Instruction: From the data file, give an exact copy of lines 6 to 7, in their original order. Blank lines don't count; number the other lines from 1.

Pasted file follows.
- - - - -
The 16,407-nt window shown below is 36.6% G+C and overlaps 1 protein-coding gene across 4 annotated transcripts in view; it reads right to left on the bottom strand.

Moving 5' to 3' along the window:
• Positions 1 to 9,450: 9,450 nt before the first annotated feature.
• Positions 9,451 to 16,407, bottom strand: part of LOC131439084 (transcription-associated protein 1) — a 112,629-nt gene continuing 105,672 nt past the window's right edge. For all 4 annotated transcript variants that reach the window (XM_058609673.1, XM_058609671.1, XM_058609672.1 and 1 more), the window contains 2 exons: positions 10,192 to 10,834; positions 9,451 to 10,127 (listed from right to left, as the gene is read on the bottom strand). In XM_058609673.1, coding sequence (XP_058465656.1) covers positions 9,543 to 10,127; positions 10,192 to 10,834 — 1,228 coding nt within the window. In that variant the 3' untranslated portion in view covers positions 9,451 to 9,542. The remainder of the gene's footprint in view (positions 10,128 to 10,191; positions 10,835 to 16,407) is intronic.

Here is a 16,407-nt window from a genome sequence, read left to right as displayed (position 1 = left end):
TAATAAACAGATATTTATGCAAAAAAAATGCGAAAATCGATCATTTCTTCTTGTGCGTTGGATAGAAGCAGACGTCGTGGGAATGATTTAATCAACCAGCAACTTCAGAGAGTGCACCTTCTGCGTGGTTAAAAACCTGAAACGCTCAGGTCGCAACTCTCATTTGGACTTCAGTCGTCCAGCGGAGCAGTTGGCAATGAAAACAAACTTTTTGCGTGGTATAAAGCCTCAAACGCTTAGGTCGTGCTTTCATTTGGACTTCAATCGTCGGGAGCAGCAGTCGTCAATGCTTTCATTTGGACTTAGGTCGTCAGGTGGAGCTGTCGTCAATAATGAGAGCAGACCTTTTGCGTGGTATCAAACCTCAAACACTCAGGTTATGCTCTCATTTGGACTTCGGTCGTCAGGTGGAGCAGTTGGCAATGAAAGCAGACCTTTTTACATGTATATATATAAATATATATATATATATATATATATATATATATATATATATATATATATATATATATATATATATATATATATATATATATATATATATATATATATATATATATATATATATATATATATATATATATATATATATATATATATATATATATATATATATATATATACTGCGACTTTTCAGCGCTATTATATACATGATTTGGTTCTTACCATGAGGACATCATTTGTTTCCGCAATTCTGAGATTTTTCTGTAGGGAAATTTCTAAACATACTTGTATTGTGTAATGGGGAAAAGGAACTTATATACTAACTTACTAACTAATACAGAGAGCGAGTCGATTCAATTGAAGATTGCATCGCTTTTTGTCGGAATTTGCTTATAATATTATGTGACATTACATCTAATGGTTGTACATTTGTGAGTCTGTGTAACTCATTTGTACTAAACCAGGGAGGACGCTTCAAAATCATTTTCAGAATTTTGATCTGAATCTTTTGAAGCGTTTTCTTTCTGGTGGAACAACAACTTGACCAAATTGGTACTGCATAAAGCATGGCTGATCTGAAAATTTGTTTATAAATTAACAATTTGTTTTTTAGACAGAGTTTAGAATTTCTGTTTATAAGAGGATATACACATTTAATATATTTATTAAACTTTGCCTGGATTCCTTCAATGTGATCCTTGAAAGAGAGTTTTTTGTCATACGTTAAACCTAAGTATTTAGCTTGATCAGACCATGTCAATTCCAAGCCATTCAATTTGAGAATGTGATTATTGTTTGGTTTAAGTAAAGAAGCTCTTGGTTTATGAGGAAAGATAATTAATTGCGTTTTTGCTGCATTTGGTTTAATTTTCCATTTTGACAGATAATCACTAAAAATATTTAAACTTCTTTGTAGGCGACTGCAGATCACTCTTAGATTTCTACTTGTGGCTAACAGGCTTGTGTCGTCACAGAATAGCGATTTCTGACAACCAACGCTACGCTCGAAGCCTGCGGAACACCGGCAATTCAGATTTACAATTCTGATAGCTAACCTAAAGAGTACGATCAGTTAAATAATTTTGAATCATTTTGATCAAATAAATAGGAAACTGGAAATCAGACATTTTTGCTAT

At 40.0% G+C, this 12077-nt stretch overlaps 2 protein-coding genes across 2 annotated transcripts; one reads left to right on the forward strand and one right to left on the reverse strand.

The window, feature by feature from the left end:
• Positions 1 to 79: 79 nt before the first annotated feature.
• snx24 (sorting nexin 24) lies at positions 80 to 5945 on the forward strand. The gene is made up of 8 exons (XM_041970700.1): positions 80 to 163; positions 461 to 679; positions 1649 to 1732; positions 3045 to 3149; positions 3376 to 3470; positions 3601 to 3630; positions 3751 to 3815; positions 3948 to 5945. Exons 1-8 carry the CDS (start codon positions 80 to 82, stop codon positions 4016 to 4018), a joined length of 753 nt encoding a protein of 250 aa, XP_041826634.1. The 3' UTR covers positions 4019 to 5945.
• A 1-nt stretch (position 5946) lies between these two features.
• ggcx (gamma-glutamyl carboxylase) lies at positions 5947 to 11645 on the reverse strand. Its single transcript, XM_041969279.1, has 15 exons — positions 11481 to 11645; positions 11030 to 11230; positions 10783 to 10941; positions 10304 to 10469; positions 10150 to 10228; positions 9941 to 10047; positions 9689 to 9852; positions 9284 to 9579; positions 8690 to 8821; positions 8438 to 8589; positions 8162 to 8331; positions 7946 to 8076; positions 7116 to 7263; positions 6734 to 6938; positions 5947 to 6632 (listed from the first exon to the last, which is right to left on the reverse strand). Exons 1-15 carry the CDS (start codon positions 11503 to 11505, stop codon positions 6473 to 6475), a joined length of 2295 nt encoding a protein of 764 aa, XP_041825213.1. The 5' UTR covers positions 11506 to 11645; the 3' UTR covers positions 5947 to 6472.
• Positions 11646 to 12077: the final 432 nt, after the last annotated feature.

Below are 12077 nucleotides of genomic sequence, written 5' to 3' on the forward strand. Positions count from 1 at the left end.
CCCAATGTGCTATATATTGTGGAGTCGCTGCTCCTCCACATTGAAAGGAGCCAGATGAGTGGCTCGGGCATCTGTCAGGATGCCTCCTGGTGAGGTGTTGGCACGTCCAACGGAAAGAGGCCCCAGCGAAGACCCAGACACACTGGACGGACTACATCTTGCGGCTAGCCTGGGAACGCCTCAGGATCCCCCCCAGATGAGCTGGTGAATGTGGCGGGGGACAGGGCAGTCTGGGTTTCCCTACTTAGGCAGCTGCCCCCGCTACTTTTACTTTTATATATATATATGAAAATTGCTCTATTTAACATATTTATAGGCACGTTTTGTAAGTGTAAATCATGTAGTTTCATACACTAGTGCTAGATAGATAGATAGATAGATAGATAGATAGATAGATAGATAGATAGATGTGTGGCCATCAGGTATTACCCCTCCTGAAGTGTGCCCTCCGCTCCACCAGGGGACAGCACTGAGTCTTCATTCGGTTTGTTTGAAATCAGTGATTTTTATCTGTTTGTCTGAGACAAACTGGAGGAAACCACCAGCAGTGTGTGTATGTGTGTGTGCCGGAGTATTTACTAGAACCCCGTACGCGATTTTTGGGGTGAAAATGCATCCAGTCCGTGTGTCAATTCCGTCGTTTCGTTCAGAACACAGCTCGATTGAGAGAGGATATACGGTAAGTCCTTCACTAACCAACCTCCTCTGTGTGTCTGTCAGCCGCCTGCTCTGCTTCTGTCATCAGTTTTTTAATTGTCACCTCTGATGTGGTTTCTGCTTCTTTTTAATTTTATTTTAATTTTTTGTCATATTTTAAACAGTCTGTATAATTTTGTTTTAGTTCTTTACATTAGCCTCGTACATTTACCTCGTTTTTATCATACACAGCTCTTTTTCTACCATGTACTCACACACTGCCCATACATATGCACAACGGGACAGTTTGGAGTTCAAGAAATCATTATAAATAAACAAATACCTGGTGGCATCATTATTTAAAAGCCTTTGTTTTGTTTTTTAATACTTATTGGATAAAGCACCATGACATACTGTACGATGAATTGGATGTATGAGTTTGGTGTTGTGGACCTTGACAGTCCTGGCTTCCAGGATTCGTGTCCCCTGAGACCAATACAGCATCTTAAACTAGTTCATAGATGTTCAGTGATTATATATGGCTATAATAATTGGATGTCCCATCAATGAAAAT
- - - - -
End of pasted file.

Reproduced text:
TAATAAACAGATATTTATGCAAAAAAAATGCGAAAATCGATCATTTCTTCTTGTGCGTTGGATAGAAGCAGACGTCGTGGGAATGATTTAATCAACCAGCAACTTCAGAGAGTGCACCTTCTGCGTGGTTAAAAACCTGAAACGCTCAGGTCGCAACTCTCATTTGGACTTCAGTCGTCCAGCGGAGCAGTTGGCAATGAAAACAAACTTTTTGCGTGGTATAAAGCCTCAAACGCTTAGGTCGTGCTTTCATTTGGACTTCAATCGTCGGGAGCAGCAGTCGTCAATGCTTTCATTTGGACTTAGGTCGTCAGGTGGAGCTGTCGTCAATAATGAGAGCAGACCTTTTGCGTGGTATCAAACCTCAAACACTCAGGTTATGCTCTCATTTGGACTTCGGTCGTCAGGTGGAGCAGTTGGCAATGAAAGCAGACCTTTTTACATGTATATATATAAATATATATATATATATATATATATATATATATATATATATATATATATATATATATATATATATATATATATATATATATATATATATATATATATATATATATATATATATATATATATATATATATATATATATATATATATATATATATATATATATATATATACTGCGACTTTTCAGCGCTATTATATACATGATTTGGTTCTTACCATGAGGACATCATTTGTTTCCGCAATTCTGAGATTTTTCTGTAGGGAAATTTCTAAACATACTTGTATTGTGTAATGGGGAAAAGGAACTTATATACTAACTTACTAACTAATACAGAGAGCGAGTCGATTCAATTGAAGATTGCATCGCTTTTTGTCGGAATTTGCTTATAATATTATGTGACATTACATCTAATGGTTGTACATTTGTGAGTCTGTGTAACTCATTTGTACTAAACCAGGGAGGACGCTTCAAAATCATTTTCAGAATTTTGATCTGAATCTTTTGAAGCGTTTTCTTTCTGGTGGAACAACAACTTGACCAAATTGGTACTGCATAAAGCATGGCTGATCTGAAAATTTGTTTATAAATTAACAATTTGTTTTTTAGACAGAGTTTAGAATTTCTGTTTATAAGAGGATATACACATTTAATATATTTATTAAACTTTGCCTGGATTCCTTCAATGTGATCCTTGAAAGAGAGTTTTTTGTCATACGTTAAACCTAAGTATTTAGCTTGATCAGACCATGTCAATTCCAAGCCATTCAATTTGAGAATGTGATTATTGTTTGGTTTAAGTAAAGAAGCTCTTGGTTTATGAGGAAAGATAATTAATTGCGTTTTTGCTGCATTTGGTTTAATTTTCCATTTTGACAGATAATCACTAAAAATATTTAAACTTCTTTGTAGGCGACTGCAGATCACTCTTAGATTTCTACTTGTGGCTAACAGGCTTGTGTCGTCACAGAATAGCGATTTCTGACAACCAACGCTACGCTCGAAGCCTGCGGAACACCGGCAATTCAGATTTACAATTCTGATAGCTAACCTAAAGAGTACGATCAGTTAAATAATTTTGAATCATTTTGATCAAATAAATAGGAAACTGGAAATCAGACATTTTTGCTAT

At 40.0% G+C, this 12077-nt stretch overlaps 2 protein-coding genes across 2 annotated transcripts; one reads left to right on the forward strand and one right to left on the reverse strand.